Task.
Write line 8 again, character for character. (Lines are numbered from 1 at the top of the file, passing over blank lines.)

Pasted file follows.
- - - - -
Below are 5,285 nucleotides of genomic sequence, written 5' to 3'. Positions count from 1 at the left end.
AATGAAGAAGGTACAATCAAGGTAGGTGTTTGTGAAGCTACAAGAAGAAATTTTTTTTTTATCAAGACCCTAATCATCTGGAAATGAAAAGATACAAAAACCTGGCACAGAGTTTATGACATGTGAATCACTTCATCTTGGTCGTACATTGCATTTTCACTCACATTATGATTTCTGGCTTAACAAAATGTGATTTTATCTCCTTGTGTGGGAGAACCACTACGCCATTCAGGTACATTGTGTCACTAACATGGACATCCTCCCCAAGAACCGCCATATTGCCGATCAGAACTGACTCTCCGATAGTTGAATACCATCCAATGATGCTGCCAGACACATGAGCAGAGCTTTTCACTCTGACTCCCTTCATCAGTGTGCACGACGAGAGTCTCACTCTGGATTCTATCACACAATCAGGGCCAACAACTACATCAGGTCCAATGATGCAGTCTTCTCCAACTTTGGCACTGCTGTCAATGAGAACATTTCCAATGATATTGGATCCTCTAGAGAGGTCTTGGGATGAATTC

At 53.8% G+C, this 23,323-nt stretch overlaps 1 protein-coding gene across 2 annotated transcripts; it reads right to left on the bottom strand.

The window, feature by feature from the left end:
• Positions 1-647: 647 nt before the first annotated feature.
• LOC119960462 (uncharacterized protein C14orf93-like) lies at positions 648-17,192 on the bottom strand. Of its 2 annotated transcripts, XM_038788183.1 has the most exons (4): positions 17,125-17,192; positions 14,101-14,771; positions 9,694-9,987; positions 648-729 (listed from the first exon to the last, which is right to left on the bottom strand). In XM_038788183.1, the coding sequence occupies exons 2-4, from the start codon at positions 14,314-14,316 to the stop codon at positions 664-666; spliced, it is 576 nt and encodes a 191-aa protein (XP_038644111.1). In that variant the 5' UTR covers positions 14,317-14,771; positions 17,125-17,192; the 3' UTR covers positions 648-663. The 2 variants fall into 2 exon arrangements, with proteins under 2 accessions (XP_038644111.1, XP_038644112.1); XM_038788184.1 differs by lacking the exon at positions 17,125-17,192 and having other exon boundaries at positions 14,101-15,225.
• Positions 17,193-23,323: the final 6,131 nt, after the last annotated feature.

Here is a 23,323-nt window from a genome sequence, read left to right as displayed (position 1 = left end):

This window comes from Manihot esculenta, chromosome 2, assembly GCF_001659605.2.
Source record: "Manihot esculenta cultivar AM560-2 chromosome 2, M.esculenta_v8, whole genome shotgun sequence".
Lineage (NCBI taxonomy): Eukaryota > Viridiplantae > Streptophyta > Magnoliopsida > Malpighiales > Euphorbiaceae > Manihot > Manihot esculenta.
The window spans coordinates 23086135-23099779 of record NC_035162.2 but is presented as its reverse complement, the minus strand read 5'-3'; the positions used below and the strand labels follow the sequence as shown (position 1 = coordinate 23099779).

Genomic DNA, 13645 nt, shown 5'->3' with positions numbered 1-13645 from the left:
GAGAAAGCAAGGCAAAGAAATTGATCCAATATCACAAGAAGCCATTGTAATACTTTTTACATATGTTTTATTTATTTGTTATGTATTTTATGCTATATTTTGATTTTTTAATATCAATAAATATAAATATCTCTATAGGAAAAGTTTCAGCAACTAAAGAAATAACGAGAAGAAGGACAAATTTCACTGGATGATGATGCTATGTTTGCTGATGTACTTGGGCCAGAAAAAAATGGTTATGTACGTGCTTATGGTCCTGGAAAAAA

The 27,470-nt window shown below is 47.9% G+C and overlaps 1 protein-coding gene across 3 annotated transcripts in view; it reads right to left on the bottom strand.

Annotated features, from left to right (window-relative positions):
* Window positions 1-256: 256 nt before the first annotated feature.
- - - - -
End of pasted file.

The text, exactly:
Here is a 23,323-nt window from a genome sequence, read left to right as displayed (position 1 = left end):